A Closer Look at the Diagnosis and Treatment of Lymphedema

A Closer Look at the Diagnosis and Treatment of Lymphedema

Lymphedema is largely a clinical diagnosis. When you see a vascular surgeon for the first time with this condition, they will order tests to make sure no underlying coexisting diseases are present. For example, they will order tests to rule out peripheral arterial disease (blockages in the arterial circulation), chronic venous insufficiency (vein blockages or incompetent valves in the veins due to which blood cannot go back into the heart), etc.

Once these conditions are ruled out, the rest of the management focuses on making sure that the condition does not progress and worsen. For example, meticulous skin care is of ultimate importance so that wounds or ulcers do not occur in the leg.

If either peripheral arterial disease or chronic venous insufficiency is identified, the vascular surgeon will treat these conditions by doing procedures that will help open blockages in your arteries. The treatment of chronic venous insufficiency largely depends on the identification of reflux in the superficial or deep veins in your lower extremities. 

The treatment of chronic venous insufficiency involves providing medical-grade compression therapy to the lower extremity by wearing compression stockings all the time. If this does not adequately take care of the symptoms, there are several procedures a vascular surgeon can discuss with you. Other medical treatments for chronic venous insufficiency include weight loss, decreased salt intake, increased protein intake, elevation of the legs, and regular walking to strengthen the calf muscles and help with the return of lymphatic fluid.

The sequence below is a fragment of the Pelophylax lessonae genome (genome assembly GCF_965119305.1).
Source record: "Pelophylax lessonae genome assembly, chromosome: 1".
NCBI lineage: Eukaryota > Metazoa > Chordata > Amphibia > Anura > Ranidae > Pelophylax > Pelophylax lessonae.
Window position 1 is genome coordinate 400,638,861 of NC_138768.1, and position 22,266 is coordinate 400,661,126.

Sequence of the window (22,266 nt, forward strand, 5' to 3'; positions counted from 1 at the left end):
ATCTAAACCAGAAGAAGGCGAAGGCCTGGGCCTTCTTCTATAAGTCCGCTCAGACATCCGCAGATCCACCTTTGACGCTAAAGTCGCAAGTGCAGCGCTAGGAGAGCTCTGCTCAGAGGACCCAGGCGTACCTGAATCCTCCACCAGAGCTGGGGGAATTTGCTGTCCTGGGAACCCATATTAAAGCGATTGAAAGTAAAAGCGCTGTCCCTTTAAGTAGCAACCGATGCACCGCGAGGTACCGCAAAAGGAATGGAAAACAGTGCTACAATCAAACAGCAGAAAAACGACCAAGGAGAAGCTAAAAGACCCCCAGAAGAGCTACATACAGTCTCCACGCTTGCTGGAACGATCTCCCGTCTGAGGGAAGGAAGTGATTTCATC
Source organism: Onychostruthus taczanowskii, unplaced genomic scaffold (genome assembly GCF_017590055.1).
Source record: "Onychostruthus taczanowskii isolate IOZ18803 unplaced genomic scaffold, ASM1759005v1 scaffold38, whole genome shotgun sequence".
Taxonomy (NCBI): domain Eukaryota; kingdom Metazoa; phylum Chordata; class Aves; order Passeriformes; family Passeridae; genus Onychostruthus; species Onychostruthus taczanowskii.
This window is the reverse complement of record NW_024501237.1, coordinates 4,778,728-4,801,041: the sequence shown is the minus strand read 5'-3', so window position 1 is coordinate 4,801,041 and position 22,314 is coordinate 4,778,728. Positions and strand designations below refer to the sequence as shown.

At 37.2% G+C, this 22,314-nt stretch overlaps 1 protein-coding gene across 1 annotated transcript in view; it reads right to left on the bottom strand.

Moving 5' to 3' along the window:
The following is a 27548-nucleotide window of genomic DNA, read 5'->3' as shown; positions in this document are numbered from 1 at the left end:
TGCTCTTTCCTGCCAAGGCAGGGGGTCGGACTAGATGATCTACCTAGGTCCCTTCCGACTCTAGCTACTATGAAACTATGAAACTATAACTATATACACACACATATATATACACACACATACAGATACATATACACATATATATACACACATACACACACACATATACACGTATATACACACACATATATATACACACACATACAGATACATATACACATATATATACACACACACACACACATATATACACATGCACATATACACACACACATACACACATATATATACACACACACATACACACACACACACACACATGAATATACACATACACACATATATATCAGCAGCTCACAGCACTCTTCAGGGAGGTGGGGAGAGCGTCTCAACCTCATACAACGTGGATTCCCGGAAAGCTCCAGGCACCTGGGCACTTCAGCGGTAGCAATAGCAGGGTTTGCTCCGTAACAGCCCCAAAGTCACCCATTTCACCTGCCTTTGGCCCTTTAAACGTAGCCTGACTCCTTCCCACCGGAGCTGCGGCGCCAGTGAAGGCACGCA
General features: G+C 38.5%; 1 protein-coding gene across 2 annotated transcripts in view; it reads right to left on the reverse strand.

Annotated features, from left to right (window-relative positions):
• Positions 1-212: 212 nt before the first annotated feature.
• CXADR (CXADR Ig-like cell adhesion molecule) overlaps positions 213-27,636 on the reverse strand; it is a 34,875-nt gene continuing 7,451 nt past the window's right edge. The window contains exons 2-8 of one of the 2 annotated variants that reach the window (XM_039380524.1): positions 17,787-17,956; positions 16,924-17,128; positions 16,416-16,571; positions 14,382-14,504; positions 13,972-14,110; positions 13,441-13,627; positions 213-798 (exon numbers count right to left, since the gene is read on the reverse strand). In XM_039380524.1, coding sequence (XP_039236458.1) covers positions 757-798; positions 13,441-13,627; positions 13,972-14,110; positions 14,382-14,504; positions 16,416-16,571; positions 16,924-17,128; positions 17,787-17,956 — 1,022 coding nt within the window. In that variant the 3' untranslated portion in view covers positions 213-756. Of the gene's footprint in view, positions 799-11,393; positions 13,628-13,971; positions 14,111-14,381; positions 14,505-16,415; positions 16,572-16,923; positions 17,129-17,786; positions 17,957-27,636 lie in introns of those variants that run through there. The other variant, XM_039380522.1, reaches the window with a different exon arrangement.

The mainstay of lymphedema treatment is manual lymphatic decompression. This involves a specialized physical therapist massaging the leg to drain the lymph fluid that has leaked out of the lymphatic channels back toward the heart. Manual lymphatic decompression is carried out at specialized centers only where the physical therapist is trained for it.

Patients who are obese need to lose weight as that is the most important underlying factor responsible for lymph leakage. There are some patients who may need a referral to a bariatric surgeon who specializes in weight loss surgery. Surgical treatment of lymphedema is very rarely done but is available at specialized centers in the U.S.

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